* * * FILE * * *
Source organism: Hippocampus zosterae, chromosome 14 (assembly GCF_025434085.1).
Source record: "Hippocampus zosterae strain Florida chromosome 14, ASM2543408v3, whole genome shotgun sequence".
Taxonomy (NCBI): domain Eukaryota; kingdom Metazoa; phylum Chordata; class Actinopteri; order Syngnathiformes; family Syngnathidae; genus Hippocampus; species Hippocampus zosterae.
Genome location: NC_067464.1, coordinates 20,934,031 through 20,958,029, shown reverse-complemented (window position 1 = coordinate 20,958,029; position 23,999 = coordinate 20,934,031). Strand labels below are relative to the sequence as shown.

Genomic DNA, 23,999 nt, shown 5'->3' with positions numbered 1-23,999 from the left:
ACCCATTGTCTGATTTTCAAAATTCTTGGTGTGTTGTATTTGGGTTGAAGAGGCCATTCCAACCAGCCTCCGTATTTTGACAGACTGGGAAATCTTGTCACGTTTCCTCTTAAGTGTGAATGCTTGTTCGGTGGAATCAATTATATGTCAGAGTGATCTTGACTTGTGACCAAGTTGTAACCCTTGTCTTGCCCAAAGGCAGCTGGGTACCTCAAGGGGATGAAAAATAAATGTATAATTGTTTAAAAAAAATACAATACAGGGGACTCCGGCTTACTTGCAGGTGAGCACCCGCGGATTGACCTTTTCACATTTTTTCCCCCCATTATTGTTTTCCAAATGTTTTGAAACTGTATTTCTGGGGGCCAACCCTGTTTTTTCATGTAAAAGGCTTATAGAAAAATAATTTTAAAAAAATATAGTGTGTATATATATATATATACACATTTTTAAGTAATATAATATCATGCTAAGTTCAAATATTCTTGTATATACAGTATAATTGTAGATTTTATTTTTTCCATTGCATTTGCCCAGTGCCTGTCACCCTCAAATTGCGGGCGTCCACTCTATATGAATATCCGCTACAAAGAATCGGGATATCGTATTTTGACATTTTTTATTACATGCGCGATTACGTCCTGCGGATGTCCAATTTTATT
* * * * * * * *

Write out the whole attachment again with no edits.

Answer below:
Source organism: Hippocampus zosterae, chromosome 14 (assembly GCF_025434085.1).
Source record: "Hippocampus zosterae strain Florida chromosome 14, ASM2543408v3, whole genome shotgun sequence".
Taxonomy (NCBI): domain Eukaryota; kingdom Metazoa; phylum Chordata; class Actinopteri; order Syngnathiformes; family Syngnathidae; genus Hippocampus; species Hippocampus zosterae.
Genome location: NC_067464.1, coordinates 20,934,031 through 20,958,029, shown reverse-complemented (window position 1 = coordinate 20,958,029; position 23,999 = coordinate 20,934,031). Strand labels below are relative to the sequence as shown.

Genomic DNA, 23,999 nt, shown 5'->3' with positions numbered 1-23,999 from the left:
ACCCATTGTCTGATTTTCAAAATTCTTGGTGTGTTGTATTTGGGTTGAAGAGGCCATTCCAACCAGCCTCCGTATTTTGACAGACTGGGAAATCTTGTCACGTTTCCTCTTAAGTGTGAATGCTTGTTCGGTGGAATCAATTATATGTCAGAGTGATCTTGACTTGTGACCAAGTTGTAACCCTTGTCTTGCCCAAAGGCAGCTGGGTACCTCAAGGGGATGAAAAATAAATGTATAATTGTTTAAAAAAAATACAATACAGGGGACTCCGGCTTACTTGCAGGTGAGCACCCGCGGATTGACCTTTTCACATTTTTTCCCCCCATTATTGTTTTCCAAATGTTTTGAAACTGTATTTCTGGGGGCCAACCCTGTTTTTTCATGTAAAAGGCTTATAGAAAAATAATTTTAAAAAAATATAGTGTGTATATATATATATATACACATTTTTAAGTAATATAATATCATGCTAAGTTCAAATATTCTTGTATATACAGTATAATTGTAGATTTTATTTTTTCCATTGCATTTGCCCAGTGCCTGTCACCCTCAAATTGCGGGCGTCCACTCTATATGAATATCCGCTACAAAGAATCGGGATATCGTATTTTGACATTTTTTATTACATGCGCGATTACGTCCTGCGGATGTCCAATTTTATT